Hackers exploit cloud services to build Money-Mining Botnet

Pierluigi Paganini July 28, 2014

Two security experts will present at the next BlackHat conference how to exploit cloud services to build Money-Mining Botnet.

Cloud computing is becoming the paradigm most abused by cybercrime, cloud architectures represent privileged targets of cyber criminals that desire to steal data they contain or to abuse their resources to conduct cyber attacks.

Two researchers, Rob Ragan and Oscar Salazar, have recently demonstrated how it is possible to use a cloud infrastructure to legally mine crypto currency. The researchers have developed a free LiteCoin-mining botnet that has generated $US1750 a week using free cloud sign up promotions.

The automatic tool was used recruit machines for the mining botnet across some 150 popular free services that each generated about 25 cents a day, the researchers will present the exploit to the next BlackHat conference.

“What happens when computer criminals start using friendly cloud services for malicious activities? In this presentation, we explore how to (ab)use free trials to get access to vast amounts of computing power, storage, and pre-made hacking environments. Oh! Also, we violate the hell out of some terms of service.” the researchers declared.

The researchers are convinced that cybercrime will soon exploit similar techniques to turn cloud hosting services in “free supercomputer”.

“We’re definitely going to see more malicious activity coming out of these services.” “We essentially built a supercomputer for free,” Ragan said.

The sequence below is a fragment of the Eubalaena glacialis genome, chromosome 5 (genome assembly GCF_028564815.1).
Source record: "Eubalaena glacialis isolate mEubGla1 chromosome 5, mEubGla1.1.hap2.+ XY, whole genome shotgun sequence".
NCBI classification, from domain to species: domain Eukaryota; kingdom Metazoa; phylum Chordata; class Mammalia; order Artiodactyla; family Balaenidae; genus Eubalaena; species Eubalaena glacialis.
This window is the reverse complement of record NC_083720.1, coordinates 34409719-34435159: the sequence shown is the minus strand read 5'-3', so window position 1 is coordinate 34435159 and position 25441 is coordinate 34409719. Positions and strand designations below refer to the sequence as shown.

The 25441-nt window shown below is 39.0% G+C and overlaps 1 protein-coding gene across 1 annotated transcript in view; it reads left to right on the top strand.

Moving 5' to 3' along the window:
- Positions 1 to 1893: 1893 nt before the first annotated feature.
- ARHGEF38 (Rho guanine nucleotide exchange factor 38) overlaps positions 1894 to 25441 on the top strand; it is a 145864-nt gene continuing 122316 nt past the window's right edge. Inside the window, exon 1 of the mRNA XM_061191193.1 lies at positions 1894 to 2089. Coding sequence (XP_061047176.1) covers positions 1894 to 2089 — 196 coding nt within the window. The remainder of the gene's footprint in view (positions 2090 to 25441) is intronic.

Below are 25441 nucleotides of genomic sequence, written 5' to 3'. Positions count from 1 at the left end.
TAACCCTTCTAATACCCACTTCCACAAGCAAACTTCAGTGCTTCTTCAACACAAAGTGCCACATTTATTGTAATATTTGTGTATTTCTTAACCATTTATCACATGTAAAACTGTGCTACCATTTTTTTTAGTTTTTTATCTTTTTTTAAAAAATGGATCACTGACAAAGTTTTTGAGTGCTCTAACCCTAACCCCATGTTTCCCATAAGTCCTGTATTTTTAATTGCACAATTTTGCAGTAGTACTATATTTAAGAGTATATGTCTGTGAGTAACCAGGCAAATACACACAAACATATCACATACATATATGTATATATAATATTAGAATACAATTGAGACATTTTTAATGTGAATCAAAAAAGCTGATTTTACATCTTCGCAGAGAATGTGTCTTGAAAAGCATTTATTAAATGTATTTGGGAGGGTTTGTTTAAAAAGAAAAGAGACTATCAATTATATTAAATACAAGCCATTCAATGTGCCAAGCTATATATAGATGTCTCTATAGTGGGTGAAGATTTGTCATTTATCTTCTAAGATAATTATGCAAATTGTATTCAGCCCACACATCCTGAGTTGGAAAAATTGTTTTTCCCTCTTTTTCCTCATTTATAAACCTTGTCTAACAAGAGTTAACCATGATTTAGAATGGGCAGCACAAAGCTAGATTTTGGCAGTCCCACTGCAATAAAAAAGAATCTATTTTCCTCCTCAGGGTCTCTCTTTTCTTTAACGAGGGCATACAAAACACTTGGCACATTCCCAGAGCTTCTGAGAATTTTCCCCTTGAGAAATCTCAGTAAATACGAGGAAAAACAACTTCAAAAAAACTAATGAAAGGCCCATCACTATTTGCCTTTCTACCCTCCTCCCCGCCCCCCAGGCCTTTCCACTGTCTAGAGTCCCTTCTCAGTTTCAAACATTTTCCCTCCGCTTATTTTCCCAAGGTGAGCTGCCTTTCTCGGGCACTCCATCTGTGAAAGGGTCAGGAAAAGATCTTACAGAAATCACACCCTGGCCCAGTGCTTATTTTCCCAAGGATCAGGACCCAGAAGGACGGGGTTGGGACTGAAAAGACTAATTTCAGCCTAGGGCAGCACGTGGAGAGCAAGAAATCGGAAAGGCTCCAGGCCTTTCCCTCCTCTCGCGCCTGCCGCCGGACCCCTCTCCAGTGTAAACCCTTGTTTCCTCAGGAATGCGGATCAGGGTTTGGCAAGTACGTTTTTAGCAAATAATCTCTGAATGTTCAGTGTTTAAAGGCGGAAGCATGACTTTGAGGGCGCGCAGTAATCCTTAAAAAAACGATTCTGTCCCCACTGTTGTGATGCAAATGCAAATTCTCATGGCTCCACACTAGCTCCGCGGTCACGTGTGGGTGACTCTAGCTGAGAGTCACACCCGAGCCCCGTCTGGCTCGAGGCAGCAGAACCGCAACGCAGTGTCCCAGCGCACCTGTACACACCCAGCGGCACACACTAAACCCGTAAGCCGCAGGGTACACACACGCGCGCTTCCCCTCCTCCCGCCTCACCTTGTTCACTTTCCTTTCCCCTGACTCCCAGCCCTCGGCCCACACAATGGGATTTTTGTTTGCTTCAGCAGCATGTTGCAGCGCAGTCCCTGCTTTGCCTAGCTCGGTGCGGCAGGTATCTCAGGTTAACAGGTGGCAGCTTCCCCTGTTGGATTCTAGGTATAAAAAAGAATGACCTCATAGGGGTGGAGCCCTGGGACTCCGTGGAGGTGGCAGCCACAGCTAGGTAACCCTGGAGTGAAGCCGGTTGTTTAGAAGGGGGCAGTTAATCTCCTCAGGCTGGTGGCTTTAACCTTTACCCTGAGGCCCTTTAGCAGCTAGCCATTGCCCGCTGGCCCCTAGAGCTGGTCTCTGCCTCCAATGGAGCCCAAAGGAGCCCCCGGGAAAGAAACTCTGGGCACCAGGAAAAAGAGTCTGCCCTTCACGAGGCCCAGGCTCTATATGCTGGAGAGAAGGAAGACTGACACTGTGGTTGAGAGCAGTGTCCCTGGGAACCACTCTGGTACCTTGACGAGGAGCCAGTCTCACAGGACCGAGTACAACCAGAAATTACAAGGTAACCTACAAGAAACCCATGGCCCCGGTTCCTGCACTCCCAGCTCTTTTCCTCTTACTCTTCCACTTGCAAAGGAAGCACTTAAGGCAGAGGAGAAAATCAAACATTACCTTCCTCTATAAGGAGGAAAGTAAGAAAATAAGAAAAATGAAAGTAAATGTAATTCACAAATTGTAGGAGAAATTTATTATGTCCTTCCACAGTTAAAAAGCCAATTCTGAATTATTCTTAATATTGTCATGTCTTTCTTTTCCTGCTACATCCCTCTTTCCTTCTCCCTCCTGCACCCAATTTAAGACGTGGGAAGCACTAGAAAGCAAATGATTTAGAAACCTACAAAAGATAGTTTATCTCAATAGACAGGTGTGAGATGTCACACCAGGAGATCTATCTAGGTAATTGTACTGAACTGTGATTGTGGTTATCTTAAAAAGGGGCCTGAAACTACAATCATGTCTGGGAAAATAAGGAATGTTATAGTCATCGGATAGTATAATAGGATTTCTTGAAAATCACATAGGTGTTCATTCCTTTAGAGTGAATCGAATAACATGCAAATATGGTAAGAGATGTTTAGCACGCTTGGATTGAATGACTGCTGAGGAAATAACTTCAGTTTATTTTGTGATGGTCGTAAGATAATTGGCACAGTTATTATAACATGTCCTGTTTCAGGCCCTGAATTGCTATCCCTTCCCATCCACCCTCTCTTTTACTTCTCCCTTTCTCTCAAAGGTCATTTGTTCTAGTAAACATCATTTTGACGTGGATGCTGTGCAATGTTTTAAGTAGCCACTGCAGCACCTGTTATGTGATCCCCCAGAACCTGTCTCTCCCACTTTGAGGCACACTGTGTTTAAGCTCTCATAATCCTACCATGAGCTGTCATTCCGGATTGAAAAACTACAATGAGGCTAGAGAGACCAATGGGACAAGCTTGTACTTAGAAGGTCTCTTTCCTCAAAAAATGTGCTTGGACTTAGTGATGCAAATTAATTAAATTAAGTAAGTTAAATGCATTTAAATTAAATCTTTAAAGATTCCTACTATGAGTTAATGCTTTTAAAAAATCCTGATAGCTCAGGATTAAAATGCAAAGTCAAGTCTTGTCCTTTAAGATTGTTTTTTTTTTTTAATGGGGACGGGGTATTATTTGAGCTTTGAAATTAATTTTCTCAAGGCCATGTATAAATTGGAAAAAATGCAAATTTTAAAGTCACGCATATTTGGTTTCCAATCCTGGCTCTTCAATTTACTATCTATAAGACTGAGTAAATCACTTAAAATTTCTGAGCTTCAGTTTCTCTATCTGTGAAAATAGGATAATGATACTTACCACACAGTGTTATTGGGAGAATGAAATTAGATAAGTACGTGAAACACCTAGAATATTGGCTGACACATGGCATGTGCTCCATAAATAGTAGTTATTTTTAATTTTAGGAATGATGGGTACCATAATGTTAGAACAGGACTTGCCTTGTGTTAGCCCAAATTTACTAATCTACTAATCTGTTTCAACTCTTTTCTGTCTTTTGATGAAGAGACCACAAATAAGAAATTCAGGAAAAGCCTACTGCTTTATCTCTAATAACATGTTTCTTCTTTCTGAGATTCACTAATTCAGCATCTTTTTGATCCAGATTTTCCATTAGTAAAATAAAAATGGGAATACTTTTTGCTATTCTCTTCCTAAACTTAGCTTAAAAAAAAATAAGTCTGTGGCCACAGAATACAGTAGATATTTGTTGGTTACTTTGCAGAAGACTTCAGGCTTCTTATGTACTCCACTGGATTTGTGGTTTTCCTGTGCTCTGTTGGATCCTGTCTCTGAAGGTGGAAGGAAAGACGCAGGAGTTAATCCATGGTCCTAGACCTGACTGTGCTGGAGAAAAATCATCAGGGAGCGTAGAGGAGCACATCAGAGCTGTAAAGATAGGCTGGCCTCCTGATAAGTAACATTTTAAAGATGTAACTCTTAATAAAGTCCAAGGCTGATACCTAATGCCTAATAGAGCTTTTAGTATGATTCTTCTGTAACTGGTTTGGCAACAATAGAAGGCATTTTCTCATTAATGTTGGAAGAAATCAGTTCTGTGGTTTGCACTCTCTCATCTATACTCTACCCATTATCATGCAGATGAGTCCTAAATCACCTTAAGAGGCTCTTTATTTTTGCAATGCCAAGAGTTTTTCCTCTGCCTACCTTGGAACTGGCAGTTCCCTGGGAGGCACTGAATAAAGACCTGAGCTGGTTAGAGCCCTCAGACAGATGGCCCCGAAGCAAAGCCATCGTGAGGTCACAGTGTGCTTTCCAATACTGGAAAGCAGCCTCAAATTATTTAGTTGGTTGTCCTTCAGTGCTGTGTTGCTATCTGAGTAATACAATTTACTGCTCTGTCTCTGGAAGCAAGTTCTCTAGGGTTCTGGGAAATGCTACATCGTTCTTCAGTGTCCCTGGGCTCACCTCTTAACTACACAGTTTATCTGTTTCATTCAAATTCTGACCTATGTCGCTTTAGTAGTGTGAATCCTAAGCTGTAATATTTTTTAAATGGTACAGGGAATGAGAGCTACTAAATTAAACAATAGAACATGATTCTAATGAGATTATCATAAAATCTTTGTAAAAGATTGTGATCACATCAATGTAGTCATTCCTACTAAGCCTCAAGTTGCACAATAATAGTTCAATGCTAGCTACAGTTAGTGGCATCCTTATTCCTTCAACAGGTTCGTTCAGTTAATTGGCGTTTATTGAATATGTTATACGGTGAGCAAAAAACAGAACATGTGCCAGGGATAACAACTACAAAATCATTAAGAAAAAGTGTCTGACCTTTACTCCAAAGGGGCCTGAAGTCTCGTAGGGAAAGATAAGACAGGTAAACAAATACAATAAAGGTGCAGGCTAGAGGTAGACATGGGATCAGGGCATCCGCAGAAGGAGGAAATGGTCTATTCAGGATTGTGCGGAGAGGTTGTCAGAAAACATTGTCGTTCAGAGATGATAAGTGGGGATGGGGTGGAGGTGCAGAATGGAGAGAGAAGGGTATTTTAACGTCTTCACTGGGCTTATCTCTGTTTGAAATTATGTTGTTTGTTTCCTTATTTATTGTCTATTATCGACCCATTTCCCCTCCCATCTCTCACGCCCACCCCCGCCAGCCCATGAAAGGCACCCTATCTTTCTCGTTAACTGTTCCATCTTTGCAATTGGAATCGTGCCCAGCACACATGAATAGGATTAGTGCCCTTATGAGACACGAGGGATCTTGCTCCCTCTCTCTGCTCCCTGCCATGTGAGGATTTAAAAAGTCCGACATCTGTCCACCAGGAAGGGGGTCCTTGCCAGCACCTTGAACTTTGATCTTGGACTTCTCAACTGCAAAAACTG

The attack schema designed by the researchers relies on application-hosting services that lack of security for sign-up procedures, this circumstance has made possible the creation of 1,000 non-existent users on 150 websites which offer cloud application services.

Cloud Computing

The experts haven’t revealed the name of the cloud hosting service providers they successfully exploited to avoid that cybercrime will immediately emulate them.

The two created the botnet starting from a a self-made list of fake email addresses, the fake customers didn’t raise any suspicions in the companies which were providing the services.

A lot of these companies are startups trying to get as many users as quickly as possible [which are] not really thinking about defending against these kinds of attacks,” Salazar told Wired.

Ragan and Salazar described to the Wired the process and the tools used in their experiment:

“Ragan and Salazar created their automated rapid-fire signup and confirmation process with the email service Mandrill and their own program running on Google App Engine. A service called FreeDNS.afraid.org let them create unlimited email addresses on different domains; to create realistic-looking addresses they used variations on actual addresses that they found dumped online after past data breaches. Then they used Python Fabric, a tool that lets developers manage multiple Python scripts, to control the hundreds of computers over which they had taken possession.” state the post published by Wired.

As explained by the researchers, many of the companies targeted use cloud services resold from Amazon, for this reason it could be very difficult to prevent such kind of attacks.

“Imagine a distributed denial-of-service attack where the incoming IP addresses are all from Google and Amazon,” “That becomes a challenge. You can’t blacklist that whole IP range.”Ragan said. 

It is clear that the technique adopted by the researchers “violates” the majority lot of terms-of-service, the researchers once completed the experiment have dismantled their botnet.

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Pierluigi Paganini

Security Affairs –  (Hacking, cloud services)

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